By Emma Robinson, News Editor
Sen. Bernie Sanders has gone viral many times during his campaign to be president in both the 2016 and 2020 elections.
During the 2021 inauguration for President Joe Biden and Vice President Kamala Harris, a photo of Sanders sitting in a chair wearing a face mask and mittens became a ‘meme’ on the internet. Millions of people posted memes about the relatability of Sanders and his mittens on platforms such as Twitter, Tiktok and Instagram.
Students found Sanders’ clothing ensemble to be comical.
“I think his mittens went viral because in comparison to [all of] the meticulously coordinated ensembles of the other attendees, they were incredibly casual,” sophomore musical theatre major BrayLynn Willis said. “It was funny to see Bernie’s beige parka and patterned mittens among everyone else’s classy outfits.”
In an interview with Seth Meyers on Jan. 21, Sanders did not have much to say about his outfit.
“I was just sitting there trying to keep warm, trying to pay attention to what was going on,” Sanders said.
The mittens were made by a teacher from Vermont named Jane Ellis, who made them out of repurposed wool sweaters and lined with fleece made from recycled plastic bottles. She gave them to Sanders over two years ago, and he was spotted wearing them at the Seacoast Women’s March in 2020.
After Bernie went viral during the inauguration, his team began making merchandise to sell for charities.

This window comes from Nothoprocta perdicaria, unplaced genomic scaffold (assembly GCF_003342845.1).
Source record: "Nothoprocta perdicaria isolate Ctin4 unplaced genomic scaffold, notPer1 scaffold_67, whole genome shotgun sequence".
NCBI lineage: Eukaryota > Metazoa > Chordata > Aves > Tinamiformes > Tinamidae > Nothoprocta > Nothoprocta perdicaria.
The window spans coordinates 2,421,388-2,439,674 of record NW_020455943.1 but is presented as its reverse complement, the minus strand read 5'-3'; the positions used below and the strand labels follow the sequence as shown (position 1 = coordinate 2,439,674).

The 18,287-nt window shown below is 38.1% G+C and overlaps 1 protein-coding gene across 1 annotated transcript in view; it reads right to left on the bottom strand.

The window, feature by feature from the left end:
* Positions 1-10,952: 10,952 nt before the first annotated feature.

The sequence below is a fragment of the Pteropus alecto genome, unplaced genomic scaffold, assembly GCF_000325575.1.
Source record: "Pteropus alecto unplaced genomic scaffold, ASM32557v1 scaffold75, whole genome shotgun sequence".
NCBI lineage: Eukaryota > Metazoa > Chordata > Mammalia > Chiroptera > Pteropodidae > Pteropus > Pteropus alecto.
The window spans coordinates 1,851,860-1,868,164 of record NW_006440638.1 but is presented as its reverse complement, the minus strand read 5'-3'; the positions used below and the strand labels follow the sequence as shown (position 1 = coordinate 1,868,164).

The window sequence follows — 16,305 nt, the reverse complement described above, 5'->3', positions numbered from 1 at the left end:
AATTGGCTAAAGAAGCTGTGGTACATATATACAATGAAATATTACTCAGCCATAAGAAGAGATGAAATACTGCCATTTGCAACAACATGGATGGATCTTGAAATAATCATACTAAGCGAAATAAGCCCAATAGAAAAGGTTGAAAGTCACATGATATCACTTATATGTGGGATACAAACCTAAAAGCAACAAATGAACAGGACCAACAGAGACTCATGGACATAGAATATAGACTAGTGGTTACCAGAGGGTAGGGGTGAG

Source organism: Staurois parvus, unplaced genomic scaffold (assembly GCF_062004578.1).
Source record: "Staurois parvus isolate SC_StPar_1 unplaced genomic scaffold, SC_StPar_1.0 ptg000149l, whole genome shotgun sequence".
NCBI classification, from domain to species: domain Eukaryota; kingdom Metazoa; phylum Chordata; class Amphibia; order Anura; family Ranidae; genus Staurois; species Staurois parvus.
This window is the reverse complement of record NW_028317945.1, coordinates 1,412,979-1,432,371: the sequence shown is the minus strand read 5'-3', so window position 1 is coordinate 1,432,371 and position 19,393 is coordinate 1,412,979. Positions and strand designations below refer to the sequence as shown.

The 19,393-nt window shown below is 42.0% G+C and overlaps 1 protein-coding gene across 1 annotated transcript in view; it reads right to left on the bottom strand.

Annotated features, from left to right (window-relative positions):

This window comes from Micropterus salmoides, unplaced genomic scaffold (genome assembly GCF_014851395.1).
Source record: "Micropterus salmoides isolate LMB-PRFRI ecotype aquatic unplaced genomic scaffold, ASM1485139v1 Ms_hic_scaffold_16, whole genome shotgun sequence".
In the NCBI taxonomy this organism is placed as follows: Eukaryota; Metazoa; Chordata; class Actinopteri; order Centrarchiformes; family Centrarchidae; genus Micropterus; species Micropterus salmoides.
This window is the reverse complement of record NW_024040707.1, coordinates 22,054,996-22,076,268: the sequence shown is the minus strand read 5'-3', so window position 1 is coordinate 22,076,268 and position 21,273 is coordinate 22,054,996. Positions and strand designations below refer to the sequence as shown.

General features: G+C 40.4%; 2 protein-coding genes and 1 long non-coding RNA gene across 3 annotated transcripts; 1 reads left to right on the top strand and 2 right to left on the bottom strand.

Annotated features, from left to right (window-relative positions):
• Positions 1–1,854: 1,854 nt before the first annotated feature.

“Not only are we having fun but what we are doing here in Vermont is we’re going to be selling around the country sweatshirts and t-shirts,” Sanders told CNN’s Dana Bash on “State of the Union.”
“And with all the money that we’re going to be raising, which I expected is going to be a couple of million dollars, will be going to programs like Meals on Wheels and Feed [for] low-income seniors,” he said.
While Sanders’ reaction to his viral appearance is admirable to students, the premise of many of Sanders’ actions being applauded and meme-d by millennials says a lot about the generation.
“I believe Millennials could be drawn to Bernie because he champions wealth distribution issues,” Willis said. “A lot of the culture surrounding millennials has to do with debt and limited class mobility, which are both issues Bernie discusses a lot.”
Sanders’ beliefs in a higher minimum wage, redistribution of wealth through tax reform, and a distaste for the rich who keep getting richer has gained him huge popularity among younger voters.
Willis claims that the internet craze over Sanders’ outfit also has a lot to do with the overarching stress and fear that many people had over the inauguration.
“I think Bernie’s mittens going viral says something about our stress levels,” she said. “In a time of so much uncertainty and upheaval, I know I was worried about how the inauguration would go. The fact that our society clung to something so silly during such a contentious moment says a lot about the way we’re coping at the moment.”
The mittens Sanders frequently wears may just be an article of clothing that cluttered the internet for a brief time, but they show the importance of supporting local businesses, improving the environment, and making the government more accessible to the common people. Goals that many millenials and younger voters hope to achieve during the next few elections.